• Professional Gambler: The narrator would have us believe that Eddie is one, but his lapse of judgement at the table suggests otherwise.
  • Pun-Based Title: The name of the auction house on the catalogue Big Chris gives the guys is called 'Botherbys'. This is a combination of the real auction house - Sothebys, and 'bother' which is slang for trouble or getting into trouble.
  • Punctuated Pounding: Big Chris slams Dog's head in a car door, enraged at him for threatening his son's life - "NEVER! EVER! HAS ANYONE! BEEN AS FUCKING RUDE! TO ME! AS YOU, DOG!"
  • Re-Cut: Guy Ritchie later released a Director's Cut that delves into the backstory between Harry and J.D. and explains why Harry wants the bar so much. More scenes / extensions that add little to the plot are included, and most of the sepia colour effect has been removed.
  • Red Baron: Harry Lonsdale aka Hatchet Harry (a name he's quite partial to himself) and his enforcer Barry the Baptist, so named because he "drowns people for Harry".
  • Refuge in Audacity: Ed's plan to rip off Dog's gang after they've just robbed the weed growers relies heavily on this, banking on it being the last thing they'd expect after the initial robbery and being above suspicion due to their limited interations as neighbours. When questioned over the logic of hiding the loot right next door to the people they stole it from, he notes that it's the only place available to store it and also the last place the gang would think to look. This ends up being their undoing.
  • Revenge by Proxy: The Director's Cut reveals that Harry cheats Ed during the card game so he can get revenge on his dad for beating him at cards years ago.
  • Revised Ending: The film's original ending had the four lads walking off with the money, with Big Chris and his son about to follow them to retrieve it. This was changed due to negative test screenings. According to Nick Moran, Guy Ritchie scrambled a new ending on the back of a cigarette packet. The ending to the film was altered some time after filming had been completed which is why Tom is wearing a woolen cap pulled low down - Jason Flemyng had grown his hair in the intervening period and did not want to shave it short again.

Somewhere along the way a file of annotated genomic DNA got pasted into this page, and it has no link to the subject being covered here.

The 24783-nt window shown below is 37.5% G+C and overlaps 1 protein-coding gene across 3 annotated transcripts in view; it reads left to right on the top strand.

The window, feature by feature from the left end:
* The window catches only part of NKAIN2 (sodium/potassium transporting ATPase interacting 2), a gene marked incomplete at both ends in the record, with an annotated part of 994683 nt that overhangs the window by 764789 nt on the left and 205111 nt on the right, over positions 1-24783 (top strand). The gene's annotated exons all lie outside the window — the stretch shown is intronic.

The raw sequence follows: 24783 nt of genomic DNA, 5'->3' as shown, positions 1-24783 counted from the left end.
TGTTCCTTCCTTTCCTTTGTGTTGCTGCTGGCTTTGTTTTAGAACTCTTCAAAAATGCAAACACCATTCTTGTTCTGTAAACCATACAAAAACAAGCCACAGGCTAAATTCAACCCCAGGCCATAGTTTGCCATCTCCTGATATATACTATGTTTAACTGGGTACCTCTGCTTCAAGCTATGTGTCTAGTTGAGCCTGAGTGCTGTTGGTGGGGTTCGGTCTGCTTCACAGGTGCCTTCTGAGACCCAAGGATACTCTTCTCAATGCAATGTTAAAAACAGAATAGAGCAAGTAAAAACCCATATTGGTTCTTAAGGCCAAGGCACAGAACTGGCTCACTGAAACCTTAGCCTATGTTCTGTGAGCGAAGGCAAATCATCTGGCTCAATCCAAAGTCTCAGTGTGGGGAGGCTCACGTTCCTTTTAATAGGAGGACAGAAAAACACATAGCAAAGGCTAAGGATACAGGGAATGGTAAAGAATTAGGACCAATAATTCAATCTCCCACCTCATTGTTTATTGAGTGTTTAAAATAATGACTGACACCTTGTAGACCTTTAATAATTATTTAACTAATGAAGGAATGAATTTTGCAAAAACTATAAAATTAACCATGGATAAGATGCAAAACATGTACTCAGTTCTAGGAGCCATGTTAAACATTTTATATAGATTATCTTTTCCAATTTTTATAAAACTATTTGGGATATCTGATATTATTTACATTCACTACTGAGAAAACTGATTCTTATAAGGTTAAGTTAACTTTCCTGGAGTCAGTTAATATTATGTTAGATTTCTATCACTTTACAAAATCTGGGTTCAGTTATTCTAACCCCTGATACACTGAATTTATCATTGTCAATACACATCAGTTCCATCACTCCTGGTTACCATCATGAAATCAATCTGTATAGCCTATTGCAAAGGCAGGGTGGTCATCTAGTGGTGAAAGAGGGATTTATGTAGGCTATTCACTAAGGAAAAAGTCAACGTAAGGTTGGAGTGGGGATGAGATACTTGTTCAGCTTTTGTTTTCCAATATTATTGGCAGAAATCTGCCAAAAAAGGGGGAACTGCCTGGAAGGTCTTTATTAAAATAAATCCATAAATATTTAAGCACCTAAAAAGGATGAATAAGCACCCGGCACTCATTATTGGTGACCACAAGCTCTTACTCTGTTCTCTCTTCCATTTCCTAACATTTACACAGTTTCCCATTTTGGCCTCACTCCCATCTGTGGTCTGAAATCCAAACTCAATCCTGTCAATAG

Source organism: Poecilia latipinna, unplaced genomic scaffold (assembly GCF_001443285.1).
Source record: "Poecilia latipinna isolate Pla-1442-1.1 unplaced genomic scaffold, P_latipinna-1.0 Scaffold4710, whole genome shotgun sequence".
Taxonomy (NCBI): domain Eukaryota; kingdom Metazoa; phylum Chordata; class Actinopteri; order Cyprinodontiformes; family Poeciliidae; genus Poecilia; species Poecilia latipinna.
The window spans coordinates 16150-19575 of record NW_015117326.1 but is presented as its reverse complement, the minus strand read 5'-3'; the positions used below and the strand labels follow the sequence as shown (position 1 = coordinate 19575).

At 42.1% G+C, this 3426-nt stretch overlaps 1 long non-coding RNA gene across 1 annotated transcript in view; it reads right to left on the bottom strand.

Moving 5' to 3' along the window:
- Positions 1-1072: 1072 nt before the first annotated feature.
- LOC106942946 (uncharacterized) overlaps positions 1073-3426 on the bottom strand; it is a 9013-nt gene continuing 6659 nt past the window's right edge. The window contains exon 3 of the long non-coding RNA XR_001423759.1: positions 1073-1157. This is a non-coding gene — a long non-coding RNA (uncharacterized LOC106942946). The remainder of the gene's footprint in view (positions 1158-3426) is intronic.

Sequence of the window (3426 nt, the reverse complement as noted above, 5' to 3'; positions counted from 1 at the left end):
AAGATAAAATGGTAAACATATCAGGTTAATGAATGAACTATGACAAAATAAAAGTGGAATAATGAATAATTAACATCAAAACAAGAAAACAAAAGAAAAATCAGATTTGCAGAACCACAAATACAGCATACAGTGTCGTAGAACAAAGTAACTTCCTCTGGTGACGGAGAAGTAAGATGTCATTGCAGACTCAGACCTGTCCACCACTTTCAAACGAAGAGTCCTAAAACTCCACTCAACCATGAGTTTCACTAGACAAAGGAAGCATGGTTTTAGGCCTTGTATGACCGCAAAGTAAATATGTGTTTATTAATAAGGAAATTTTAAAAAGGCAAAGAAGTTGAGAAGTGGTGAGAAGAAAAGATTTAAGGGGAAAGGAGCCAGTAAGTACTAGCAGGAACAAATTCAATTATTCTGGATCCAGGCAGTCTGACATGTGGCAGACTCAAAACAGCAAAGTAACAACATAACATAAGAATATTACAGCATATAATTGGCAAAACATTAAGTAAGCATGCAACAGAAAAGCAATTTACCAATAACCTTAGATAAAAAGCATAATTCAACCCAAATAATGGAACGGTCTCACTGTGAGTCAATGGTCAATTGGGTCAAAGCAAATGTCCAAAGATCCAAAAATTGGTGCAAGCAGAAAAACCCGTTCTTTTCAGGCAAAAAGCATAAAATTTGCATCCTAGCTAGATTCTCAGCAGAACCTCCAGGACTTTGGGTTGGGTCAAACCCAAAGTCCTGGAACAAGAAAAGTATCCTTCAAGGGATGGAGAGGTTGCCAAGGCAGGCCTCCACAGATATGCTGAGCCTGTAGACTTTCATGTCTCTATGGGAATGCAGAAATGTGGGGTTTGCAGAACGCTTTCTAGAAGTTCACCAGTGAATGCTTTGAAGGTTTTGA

• Riddle for the Ages: The Director's Cut has a Soap suggest a plan to get the money, but we only hear the start and end of his proposal. Whatever it was, it was bad enough for Tom to declare it bad enough to make Bacon's idea of betting on a horse look genius. Just what was Soap's plan?
  • Robbing the Mob Bank: Dog and his crew rob a group of marijuanah growers, who, unbeknownst to them, just happen to work for a Yardie gangster.
  • Running Gag:
    • Nick, with Rory's glass table.
    • Tom's friends and associates and even the narrator calling the very lean Tom 'fat' as a way to mess with him. Originally Nick the Greek was meant to play Tom before being recast, but the script kept in the jokes about his weight.